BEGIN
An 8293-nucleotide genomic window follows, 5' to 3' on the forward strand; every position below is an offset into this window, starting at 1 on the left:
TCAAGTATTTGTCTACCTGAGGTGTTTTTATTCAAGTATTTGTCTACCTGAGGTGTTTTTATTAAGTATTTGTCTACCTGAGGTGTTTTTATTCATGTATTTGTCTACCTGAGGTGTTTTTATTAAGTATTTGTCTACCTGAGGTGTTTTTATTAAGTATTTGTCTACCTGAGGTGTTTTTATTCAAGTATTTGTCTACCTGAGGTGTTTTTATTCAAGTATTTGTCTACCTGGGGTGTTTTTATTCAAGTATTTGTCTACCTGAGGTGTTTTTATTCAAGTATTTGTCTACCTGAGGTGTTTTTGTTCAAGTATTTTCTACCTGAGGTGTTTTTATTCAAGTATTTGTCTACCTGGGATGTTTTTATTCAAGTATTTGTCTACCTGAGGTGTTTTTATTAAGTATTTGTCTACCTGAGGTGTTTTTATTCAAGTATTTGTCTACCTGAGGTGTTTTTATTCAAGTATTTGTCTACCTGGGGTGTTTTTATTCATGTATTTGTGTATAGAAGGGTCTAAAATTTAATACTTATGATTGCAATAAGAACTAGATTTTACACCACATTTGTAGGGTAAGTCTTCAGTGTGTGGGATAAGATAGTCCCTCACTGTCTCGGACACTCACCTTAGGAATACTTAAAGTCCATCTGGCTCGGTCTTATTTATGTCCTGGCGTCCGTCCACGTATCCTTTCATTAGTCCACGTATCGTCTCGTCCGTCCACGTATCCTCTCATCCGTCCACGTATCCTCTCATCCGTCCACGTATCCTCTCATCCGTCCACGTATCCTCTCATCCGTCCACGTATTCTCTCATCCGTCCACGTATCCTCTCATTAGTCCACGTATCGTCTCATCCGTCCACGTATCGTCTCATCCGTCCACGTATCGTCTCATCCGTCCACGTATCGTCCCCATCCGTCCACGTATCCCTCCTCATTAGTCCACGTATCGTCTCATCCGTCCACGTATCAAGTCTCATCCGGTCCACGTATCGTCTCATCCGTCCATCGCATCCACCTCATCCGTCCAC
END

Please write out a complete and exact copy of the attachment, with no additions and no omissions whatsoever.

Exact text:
An 8293-nucleotide genomic window follows, 5' to 3' on the forward strand; every position below is an offset into this window, starting at 1 on the left:
TCAAGTATTTGTCTACCTGAGGTGTTTTTATTCAAGTATTTGTCTACCTGAGGTGTTTTTATTAAGTATTTGTCTACCTGAGGTGTTTTTATTCATGTATTTGTCTACCTGAGGTGTTTTTATTAAGTATTTGTCTACCTGAGGTGTTTTTATTAAGTATTTGTCTACCTGAGGTGTTTTTATTCAAGTATTTGTCTACCTGAGGTGTTTTTATTCAAGTATTTGTCTACCTGGGGTGTTTTTATTCAAGTATTTGTCTACCTGAGGTGTTTTTATTCAAGTATTTGTCTACCTGAGGTGTTTTTGTTCAAGTATTTTCTACCTGAGGTGTTTTTATTCAAGTATTTGTCTACCTGGGATGTTTTTATTCAAGTATTTGTCTACCTGAGGTGTTTTTATTAAGTATTTGTCTACCTGAGGTGTTTTTATTCAAGTATTTGTCTACCTGAGGTGTTTTTATTCAAGTATTTGTCTACCTGGGGTGTTTTTATTCATGTATTTGTGTATAGAAGGGTCTAAAATTTAATACTTATGATTGCAATAAGAACTAGATTTTACACCACATTTGTAGGGTAAGTCTTCAGTGTGTGGGATAAGATAGTCCCTCACTGTCTCGGACACTCACCTTAGGAATACTTAAAGTCCATCTGGCTCGGTCTTATTTATGTCCTGGCGTCCGTCCACGTATCCTTTCATTAGTCCACGTATCGTCTCGTCCGTCCACGTATCCTCTCATCCGTCCACGTATCCTCTCATCCGTCCACGTATCCTCTCATCCGTCCACGTATCCTCTCATCCGTCCACGTATTCTCTCATCCGTCCACGTATCCTCTCATTAGTCCACGTATCGTCTCATCCGTCCACGTATCGTCTCATCCGTCCACGTATCGTCTCATCCGTCCACGTATCGTCCCCATCCGTCCACGTATCCCTCCTCATTAGTCCACGTATCGTCTCATCCGTCCACGTATCAAGTCTCATCCGGTCCACGTATCGTCTCATCCGTCCATCGCATCCACCTCATCCGTCCAC